Sanskrit manuscripts from the Tibetan autonomous region are properly identified as "one of humanity's greatest treasures", an expert said at a cultural heritage event in Beijing last week.
During the time when Buddhism spread to the Tibetan highlands between the 8th and 14th centuries, manuscripts written in various Indian languages taken from a variety of regional scripts were brought from neighboring India in large numbers, said Birgit Kellner, director of Institute for the Cultural and Intellectual History of Asia, the Austrian Academy of Sciences.
Kellner gave an online presentation at the event — the International Webinar on Tibetan Cultural Heritage and Religious Belief, held at the China Tibetology Research Center.
She said these manuscripts reflected the entire range of Buddhist literary culture throughout its long and varied history.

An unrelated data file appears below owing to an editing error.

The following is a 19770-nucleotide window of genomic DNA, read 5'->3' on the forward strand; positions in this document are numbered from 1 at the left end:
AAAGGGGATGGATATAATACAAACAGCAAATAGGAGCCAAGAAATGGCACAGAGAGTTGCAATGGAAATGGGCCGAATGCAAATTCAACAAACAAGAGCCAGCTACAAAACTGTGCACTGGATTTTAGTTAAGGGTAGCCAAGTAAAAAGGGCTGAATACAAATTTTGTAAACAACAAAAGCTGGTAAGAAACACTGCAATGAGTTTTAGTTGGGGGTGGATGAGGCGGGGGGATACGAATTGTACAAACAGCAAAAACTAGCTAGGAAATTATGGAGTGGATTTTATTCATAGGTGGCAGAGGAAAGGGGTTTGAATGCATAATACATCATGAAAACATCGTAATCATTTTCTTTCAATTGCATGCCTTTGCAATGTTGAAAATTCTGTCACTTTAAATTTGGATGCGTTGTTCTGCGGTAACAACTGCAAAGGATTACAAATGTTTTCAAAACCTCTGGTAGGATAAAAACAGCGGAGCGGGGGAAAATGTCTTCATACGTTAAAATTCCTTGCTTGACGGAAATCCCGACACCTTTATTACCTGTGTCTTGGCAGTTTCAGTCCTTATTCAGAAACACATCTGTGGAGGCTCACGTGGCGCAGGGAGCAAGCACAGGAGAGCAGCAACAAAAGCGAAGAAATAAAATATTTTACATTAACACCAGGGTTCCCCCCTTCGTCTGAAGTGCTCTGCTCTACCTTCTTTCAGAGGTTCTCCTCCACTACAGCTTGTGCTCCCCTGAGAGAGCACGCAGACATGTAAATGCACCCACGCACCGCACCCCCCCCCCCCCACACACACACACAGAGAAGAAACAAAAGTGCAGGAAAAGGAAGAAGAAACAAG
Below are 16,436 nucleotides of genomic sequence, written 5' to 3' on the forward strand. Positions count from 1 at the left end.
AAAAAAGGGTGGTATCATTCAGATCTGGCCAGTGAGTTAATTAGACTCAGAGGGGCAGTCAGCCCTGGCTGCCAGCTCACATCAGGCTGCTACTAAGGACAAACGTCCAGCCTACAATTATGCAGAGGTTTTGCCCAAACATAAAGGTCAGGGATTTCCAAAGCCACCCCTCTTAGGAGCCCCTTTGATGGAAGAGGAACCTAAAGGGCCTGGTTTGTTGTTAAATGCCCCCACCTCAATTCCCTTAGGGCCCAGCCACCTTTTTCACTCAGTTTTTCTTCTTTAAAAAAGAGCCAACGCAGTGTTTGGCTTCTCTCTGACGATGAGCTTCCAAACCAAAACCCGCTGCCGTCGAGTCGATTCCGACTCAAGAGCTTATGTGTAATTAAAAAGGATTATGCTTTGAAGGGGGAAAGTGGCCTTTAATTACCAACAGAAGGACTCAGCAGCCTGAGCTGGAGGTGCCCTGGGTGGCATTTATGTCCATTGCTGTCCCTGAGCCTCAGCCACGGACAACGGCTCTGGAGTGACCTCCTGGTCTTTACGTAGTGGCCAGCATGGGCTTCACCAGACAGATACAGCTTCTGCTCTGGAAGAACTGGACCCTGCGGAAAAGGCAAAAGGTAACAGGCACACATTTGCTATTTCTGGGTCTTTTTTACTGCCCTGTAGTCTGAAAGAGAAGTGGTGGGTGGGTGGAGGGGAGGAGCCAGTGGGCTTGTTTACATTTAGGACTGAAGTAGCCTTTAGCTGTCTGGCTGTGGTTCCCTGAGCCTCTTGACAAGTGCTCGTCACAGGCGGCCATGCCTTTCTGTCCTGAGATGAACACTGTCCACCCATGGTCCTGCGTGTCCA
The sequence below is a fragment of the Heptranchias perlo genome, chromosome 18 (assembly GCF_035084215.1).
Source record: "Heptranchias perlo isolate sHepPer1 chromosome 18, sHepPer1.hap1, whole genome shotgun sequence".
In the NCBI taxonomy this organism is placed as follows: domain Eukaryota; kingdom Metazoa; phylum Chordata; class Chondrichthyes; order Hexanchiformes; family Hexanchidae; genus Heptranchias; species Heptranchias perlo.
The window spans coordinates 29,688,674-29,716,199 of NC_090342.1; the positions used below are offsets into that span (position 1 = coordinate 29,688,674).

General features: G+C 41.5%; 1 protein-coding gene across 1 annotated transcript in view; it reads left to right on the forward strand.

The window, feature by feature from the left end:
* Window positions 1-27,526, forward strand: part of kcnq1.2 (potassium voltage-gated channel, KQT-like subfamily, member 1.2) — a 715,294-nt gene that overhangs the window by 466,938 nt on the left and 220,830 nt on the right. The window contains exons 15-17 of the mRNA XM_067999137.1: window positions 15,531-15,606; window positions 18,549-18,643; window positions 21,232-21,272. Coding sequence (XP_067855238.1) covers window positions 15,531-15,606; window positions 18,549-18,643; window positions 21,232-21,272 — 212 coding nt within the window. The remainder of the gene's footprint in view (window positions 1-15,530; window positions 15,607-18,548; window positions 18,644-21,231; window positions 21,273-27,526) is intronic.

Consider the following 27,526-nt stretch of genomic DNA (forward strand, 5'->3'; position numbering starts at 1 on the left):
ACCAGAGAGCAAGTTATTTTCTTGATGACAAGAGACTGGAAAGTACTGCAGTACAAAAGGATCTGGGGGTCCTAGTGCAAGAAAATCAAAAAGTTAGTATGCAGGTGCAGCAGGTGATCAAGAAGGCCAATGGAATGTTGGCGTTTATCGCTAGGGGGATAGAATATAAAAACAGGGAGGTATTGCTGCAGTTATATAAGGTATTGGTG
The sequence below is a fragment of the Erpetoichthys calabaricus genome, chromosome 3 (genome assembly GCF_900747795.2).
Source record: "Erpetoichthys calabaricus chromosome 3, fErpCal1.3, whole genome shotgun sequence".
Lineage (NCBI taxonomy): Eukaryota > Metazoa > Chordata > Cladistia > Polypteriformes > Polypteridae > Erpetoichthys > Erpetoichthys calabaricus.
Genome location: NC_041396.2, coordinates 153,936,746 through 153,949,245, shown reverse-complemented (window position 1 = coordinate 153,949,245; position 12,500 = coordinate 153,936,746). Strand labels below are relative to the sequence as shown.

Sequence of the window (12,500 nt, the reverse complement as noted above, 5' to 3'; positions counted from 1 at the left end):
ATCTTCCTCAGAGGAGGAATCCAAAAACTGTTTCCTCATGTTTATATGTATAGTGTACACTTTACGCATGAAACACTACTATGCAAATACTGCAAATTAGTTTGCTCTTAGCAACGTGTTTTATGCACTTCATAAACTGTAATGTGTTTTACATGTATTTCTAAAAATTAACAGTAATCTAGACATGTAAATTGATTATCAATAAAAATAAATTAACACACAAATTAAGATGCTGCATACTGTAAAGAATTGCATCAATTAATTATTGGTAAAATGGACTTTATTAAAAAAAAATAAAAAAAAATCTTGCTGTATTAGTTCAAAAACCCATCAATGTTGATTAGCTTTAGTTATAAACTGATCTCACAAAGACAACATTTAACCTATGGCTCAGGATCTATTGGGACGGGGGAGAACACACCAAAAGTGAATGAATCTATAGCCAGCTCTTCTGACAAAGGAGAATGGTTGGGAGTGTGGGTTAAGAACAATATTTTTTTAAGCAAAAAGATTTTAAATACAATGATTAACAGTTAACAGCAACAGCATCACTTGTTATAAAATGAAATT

The texts also include works by philosophers and masters whose names had not been recorded before, Kellner said.
She noted that the manuscripts from Tibet, mainly written in Sanskrit, are invaluable resources for understanding the cultural, intellectual and religious history of Buddhism in the context of its place of origin.
Sanskrit manuscripts in the Tibet autonomous region today enjoy the status of cultural relics in China.